Utopian Turtletop. Monsieur Croche's Bête Noire. Contact: turtletop [at] hotmail [dot] com

Wednesday, March 30, 2005


Rented the Brit blues-rock doc in the Martin Scorsese blues series and watched a bunch of it. Interesting stuff. Tom Jones & Jeff Beck wail in the contemporary jam session sections. Lots of stuff about skiffle & the Brit “trad” jazz scene, including a bit on the tune that McCartney ripped the “Lady Madonna” riff from, a ’56 jazz instrumental that the composer hated because the producer mixed the bass of the piano and the drums so loud – the composer hated it until it became a hit! “Bad Penny Blues”. Anyway, the surviving Brit blues rock guys come across as decent chaps crazy about the music – now in their late 50s and 60s and some older.

Got the Blow-Up Soundtrack from the library – never saw the movie – and Herbie Hancock’s score is nothing special, but one trak by the Yardbirds that Antonioni commissioned for the film is spectack! Beck & Page are in the band, and the tune isn’t much, but the guitars – 1966 – are Sonic Youth-style NOIZY. Great great stuff. A couple years ago I got a cheap cheap import of a Yardbirds 2-disc comp – 10 bucks for the 2 discs, I think – and really dug it – most of the first disc is 5 Live Yardbirds, FAST blues rave-ups with hot leads from Eric & great offhand lead vocals a la Danny & the Juniors or Mike Love, energetic but somewhat aloof though not unfriendly; disc 2 those wild hits mostly with Beck. A friend borrowed the CDs several months ago & I’m missing them.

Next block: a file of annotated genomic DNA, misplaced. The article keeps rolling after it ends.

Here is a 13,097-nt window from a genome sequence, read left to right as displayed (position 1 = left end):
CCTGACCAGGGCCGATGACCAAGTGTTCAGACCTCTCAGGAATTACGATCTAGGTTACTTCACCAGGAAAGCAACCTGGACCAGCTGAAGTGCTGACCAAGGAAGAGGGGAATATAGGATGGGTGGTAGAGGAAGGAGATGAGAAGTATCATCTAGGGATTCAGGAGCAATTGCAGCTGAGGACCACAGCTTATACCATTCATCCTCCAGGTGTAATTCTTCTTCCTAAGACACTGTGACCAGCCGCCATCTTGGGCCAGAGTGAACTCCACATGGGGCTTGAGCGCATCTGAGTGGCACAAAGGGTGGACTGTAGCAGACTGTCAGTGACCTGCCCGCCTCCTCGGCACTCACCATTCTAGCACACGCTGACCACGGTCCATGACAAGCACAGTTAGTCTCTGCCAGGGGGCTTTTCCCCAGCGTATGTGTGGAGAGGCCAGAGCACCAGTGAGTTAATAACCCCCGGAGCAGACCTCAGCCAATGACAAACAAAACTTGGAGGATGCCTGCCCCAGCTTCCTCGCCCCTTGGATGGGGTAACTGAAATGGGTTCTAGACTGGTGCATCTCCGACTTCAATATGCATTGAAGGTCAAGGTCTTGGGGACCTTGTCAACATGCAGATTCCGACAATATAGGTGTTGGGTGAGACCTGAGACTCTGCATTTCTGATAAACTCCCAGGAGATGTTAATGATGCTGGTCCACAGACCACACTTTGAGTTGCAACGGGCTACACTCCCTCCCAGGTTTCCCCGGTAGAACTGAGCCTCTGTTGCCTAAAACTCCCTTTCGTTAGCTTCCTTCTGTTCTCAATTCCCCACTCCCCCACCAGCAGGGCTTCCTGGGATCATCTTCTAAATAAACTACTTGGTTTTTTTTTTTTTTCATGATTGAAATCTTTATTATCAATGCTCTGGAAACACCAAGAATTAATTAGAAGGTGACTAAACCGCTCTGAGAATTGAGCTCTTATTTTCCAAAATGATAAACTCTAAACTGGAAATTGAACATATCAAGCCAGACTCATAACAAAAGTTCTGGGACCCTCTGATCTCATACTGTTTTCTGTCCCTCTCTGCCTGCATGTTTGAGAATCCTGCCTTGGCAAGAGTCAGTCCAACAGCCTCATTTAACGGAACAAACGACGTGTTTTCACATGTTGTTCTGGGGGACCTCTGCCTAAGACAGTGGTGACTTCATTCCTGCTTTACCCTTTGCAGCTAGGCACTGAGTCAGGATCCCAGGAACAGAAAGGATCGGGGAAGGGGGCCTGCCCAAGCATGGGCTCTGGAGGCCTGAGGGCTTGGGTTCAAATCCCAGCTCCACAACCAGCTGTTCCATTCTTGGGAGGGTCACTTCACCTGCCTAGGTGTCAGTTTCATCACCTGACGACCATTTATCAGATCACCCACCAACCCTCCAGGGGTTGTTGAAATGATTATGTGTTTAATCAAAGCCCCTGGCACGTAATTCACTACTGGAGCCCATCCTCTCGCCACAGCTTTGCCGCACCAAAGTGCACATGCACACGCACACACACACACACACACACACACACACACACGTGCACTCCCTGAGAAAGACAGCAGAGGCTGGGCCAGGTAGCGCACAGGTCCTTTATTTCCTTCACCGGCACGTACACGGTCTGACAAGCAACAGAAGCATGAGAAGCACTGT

Got an early Elvis soundtrack from the library too – “Loving You” – with “Teddy Bear” the hit. Highlights – a perfect “Blueberry Hill” Domino tribute sans horns – Elvis so absorptive, getting into the ring with ANY singer he digs and covering him or her straight & not embarrassing himself – and a quartet-harmony take on Cole Porter’s “True Love” – very short, and gorgeous – the 32-bar form being either an arranger’s form or an improviser’s form, rock has not done so well with it, not having the variations-chops to extend it much. And so El is very smart to keep it short & perfect. (My complaint about Willie’s “Stardust” hits – they repeat too much, go on too long. Should have given more solos to Mickey Raphael or something.) And the bonus track – an unexpurgated unreleased-at-the-time “One Night of Sin” – great, dirty Elvis.
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